The Persuasive Power of “You”
Imagine that you just arrived in a foreign country. The first thing you do is sit down at a café and order a coffee. When it comes time to pay the bill, however, you’re unsure of the right way to pay. Do you ask the waiter for the check? Wait for him to bring it to you? Or are you supposed to go up to the cashier?
Turning to two people at the next table, you ask: “How do you pay the bill around here?”
One person replies, “I go to the cashier and ask for the bill.”
The other says, “You ask the waiter for the bill.”
Whose response would you have more confidence in?
As you may have noticed, the two speakers used different pronouns in their replies. One used the first-person pronoun “I;” the other used the second-person pronoun “you”—not to refer to you personally but rather to refer to people in general (known as “generic-you”). Though it may seem unlikely, across a series of experiments, my co-authors and I found that this subtle shift in language has genuine persuasive force, affecting people’s judgments of the right way to do things.
Norms tell us what behaviors are common, appropriate, or valued in a given context. People are extremely sensitive to norms and often conform to the behaviors of the people around them, especially when they are unsure of what to do. Although people learn norms in many ways, my collaborators and I were interested in whether a subtle linguistic cue such as generic-you could transmit norms indirectly.
We tested this idea across five experiments with 800 adult participants. In all of our studies, people were told to imagine that they were visiting a distant planet where people did things very differently than they do on Earth, which ensured that participants were unfamiliar with the norms about how to behave and needed to figure them out. Participants then read several scenarios in which behaviors were expressed either with first-person pronouns, such as “I” or “me,” or with generic-you. We also took care to ensure that the “you” would be interpreted as referring to people in general rather than to the participant. (Fortunately, most people do interpret “you” in this context as generic). After reading each scenario, participants rated the extent to which the behavior that was described reflected the right way to do things on the foreign planet.
Across all of our experiments, participants judged behaviors that were expressed with the generic-you to reflect the correct way to do things more than behaviors expressed using either first-person pronouns, such as “I,” or third-person singular pronouns, such as “he” or “she”. These differences between the effects of generic-you and other pronouns occurred even when participants were told that all of the people in the foreign land were highly knowledgeable about the norms. This finding suggests that the generic-you may increase people’s confidence in what the norms are even when they have no reason to doubt the reliability of information expressed from a first-person perspective.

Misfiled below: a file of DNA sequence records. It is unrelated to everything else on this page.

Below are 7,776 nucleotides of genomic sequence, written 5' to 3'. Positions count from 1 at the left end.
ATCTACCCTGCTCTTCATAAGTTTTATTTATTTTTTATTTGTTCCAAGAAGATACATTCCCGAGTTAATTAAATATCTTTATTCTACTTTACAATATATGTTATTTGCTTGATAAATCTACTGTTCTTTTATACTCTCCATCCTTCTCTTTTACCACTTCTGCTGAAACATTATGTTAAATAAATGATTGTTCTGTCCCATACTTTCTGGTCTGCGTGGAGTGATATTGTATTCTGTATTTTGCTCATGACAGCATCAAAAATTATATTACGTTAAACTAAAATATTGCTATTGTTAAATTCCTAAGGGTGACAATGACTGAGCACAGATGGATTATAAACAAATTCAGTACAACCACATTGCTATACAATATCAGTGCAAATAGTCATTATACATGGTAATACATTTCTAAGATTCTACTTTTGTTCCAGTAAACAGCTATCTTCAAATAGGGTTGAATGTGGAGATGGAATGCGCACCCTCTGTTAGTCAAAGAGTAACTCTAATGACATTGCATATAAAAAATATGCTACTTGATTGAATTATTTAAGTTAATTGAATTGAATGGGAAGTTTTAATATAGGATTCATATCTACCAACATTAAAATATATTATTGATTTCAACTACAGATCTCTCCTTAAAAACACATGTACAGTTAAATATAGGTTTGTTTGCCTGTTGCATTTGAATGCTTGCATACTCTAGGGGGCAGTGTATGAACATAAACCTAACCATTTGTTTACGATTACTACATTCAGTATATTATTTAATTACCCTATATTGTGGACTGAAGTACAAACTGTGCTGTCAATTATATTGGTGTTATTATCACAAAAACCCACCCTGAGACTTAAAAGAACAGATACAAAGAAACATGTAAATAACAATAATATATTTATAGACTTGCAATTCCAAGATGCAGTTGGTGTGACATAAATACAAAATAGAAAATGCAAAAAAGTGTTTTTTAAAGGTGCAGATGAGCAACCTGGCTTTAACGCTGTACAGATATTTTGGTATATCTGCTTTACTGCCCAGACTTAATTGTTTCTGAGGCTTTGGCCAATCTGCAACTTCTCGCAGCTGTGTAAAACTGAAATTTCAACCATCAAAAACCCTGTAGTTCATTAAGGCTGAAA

Two takeaways stand out to us from this research.
First, generic-you goes beyond its literal meaning (“people in general”) to suggest a call to action indicating what a person should do, as when hearing “You ask the waiter for the bill” leads us to ask the waiter. We refer to this powerful yet implicit message as normative force. Second, it is notable that people were swayed more by the generic usage of “you” than by personal endorsements (which use “I” language), given that personal endorsements are also a powerful route to persuasion.
These findings also raise several interesting questions for future research. One question involves the degree to which this process operates outside of people’s conscious awareness. When we asked participants what they were thinking as they rated whether the behaviors reflected the right way to do things, most participants did not mention relying on the pronouns “I” or “you” to make their judgments. Instead they said they “went with their gut” or “focused on what seemed plausible.” Future research should examine the extent to which these linguistic cues operate without people thinking consciously about them.
We’d also like to know whether these effects generalize to different languages and cultures. Every language has a way to refer to people in general, but how they do so varies. Perhaps in countries where social norms tightly dictate behavior, people may be even more sensitive to linguistic cues that refer to people in general.
Finally, an important question for future research is whether generic-you also has persuasive force in other domains. For example, could generic-you influence people’s judgments, attitudes, and even behavior when it comes to health behaviors, civic engagement, or sustainability practices? And might subtle linguistic cues that express norms, such as generic-you, provide a more effective way to persuade people compared to more explicit interventions that can, at times, backfire? We look forward to research that examines these questions.
For Further Reading
Orvell, A., Kross, E., & Gelman, S. A. (2019). “You” and “I” in a foreign land: The persuasive force of generic-you. Journal of Experimental Social Psychology, 85, 103869.
Ariana Orvell is a postdoctoral researcher at the University of Michigan working with Ethan Kross and Susan Gelman. She will become an Assistant Professor of Psychology at Bryn Mawr College in the fall.